How novel finance solutions can help firms cope with cash-flow pressure
Image credit: Siemens Financial
Innovative ways of handling customer payments can help manufacturing companies weather an uncertain business environment that has only been exacerbated by the Covid-19 pandemic.
Even prior to the coronavirus pandemic, the manufacturing industry faced a number of specific challenges, many of which have the potential to impact cash flow.
One of the most significant is the talent deficit. A shortage of skilled workers is an issue currently affecting sectors across the industry. One study from EngineeringUK estimates a yearly shortage of 20,000 engineers, while another from Transport for London suggests the infrastructure industry needs to recruit an additional 55,000 more people by 2020. Research by the British Chamber of Commerce found that 81 per cent of 6,000 UK manufacturing businesses surveyed found it difficult to hire employees with the right qualifications and experience.
Uncertainty surrounding freedom of movement means fewer skilled EU workers in the UK, putting more pressure on such businesses seeking to fill niche skills gaps. Further, a lack of expertise has the potential to impact competitiveness particularly in the global manufacturing market, meaning investment in staff and training is more important than ever.
On top of this, there’s the challenge of deciding what technology to invest in. As well as meeting regular operational costs, manufacturers are investing in digital technology solutions which are increasing competitiveness. Automated systems that reliably perform repetitive, standardised tasks continue to enable manufacturers to operate with greater efficiency. This is evidenced not only by speedier production rates but also reduced factory lead times, more efficient use of materials, and increased control over product quality and consistency. Manufacturers need to balance the value delivered by Industry 4.0 equipment and technology with the associated costs and possible impact on cash flow.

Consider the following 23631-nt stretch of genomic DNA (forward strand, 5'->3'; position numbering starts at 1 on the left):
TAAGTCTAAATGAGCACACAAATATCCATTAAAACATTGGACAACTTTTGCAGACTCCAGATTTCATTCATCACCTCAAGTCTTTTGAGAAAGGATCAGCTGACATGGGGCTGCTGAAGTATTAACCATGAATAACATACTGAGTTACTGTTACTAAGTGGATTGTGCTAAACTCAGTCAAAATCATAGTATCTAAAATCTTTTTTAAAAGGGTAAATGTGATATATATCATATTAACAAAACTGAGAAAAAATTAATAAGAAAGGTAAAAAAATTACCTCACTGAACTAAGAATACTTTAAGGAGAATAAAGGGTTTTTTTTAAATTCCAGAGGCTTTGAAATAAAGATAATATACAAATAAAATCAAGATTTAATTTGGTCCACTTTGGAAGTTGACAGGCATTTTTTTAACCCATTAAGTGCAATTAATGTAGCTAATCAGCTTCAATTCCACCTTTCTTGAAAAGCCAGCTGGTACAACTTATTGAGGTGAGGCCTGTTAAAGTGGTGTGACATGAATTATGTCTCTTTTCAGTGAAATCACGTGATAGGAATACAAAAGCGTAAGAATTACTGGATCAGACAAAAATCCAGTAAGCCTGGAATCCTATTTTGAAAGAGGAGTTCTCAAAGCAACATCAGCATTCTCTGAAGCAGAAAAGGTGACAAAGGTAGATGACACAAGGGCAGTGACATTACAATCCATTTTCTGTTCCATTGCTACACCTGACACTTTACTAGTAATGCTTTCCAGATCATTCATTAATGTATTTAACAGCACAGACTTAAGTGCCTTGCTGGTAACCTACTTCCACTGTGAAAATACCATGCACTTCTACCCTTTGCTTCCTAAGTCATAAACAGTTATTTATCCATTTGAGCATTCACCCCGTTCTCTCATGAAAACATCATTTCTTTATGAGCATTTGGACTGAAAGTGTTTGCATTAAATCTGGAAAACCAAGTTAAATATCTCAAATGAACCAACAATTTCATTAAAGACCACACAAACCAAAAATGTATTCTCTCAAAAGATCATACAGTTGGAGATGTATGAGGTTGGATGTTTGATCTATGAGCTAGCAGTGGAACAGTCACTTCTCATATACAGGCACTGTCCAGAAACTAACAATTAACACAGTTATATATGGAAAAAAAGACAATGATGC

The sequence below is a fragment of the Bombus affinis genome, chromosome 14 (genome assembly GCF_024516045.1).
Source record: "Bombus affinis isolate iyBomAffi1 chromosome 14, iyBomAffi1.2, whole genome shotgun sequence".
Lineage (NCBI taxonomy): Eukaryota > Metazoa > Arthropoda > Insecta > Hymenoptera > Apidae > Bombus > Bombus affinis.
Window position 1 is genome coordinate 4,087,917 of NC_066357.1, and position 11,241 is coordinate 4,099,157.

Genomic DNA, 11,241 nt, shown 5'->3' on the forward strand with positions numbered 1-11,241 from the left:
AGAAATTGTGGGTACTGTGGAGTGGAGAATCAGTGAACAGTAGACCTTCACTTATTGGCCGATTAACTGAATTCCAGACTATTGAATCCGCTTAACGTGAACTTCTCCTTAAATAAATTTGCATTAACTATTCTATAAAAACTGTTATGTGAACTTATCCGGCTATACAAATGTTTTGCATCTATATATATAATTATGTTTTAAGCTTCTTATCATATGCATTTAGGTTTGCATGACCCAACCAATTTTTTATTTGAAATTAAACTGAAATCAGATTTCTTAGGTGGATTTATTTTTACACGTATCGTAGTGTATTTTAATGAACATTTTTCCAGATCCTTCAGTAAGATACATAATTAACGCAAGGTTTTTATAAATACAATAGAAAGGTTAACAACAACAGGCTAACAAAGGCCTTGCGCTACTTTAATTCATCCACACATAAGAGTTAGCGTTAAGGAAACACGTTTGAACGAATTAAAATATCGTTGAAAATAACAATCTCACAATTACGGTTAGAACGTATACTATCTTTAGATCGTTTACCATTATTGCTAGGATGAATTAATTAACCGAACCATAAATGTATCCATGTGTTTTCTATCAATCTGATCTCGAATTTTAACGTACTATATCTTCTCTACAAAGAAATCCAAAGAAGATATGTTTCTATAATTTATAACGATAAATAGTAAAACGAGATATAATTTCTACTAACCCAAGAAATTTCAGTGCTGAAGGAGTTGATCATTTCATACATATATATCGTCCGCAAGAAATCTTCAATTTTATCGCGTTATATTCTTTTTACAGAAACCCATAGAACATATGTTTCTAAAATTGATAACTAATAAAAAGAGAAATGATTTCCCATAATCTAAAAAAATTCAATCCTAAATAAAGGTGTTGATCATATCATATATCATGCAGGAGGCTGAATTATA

Late payments from companies using their services can also have a significant impact on manufacturers’ ability to pay bills or wages. Our research shows that SMEs tend to suffer from slow and/or late payments disproportionately due to their position typically towards the end of the supply chain. Businesses – including manufacturers - with an annual turnover of under £1 million wait on average 72 days for invoices to be paid. This is significantly longer than the largest businesses, which typically wait 48 days.
On top of that, research shows that more than half of UK manufacturers have fallen victim to cyber crime. Such a high proportion indicates acute vulnerability in the industry and a need for swift strategic change. Manufacturers may defer investment in new digital technologies for fear of increased exposure to cyber attacks, but protective technologies available that can help to mitigate threats are an essential investment for businesses ready to face the challenge head on. These fears shouldn’t stop manufacturers investing in Industry 4.0, as deferring investment could see businesses left behind by forward-thinking competitors.
All of these challenges contribute to increased pressure on SMEs’ finances, as they decide where investment is best directed and how it can be funded. Nevertheless, there are solutions to help them manage their cash flow.
Invoice finance, for example, can enable manufacturers to leverage unpaid invoices to unlock funding. By using invoice finance, when a company invoices their customer, up to 90 per cent of the approved invoice total is immediately advanced by the finance provider, with the remaining 10 per cent paid once their customer settles the balance. This provides the company with essential working capital so it can pay its bills and wages on time.
Access to more working capital can ease the pressure on SMEs in the manufacturing sector and potentially allow them to increase investment in areas such as entering new markets or hiring new staff, for example. Rather than focusing on making payments month to month, businesses can improve productivity and maximise competitiveness, ensuring they are prepared to take on new projects and seize new opportunities. In this way, manufacturers can go from ‘treading water’ to embarking on business expansion.
Simon Penn is head of invoice finance in the UK at Siemens Financial Services
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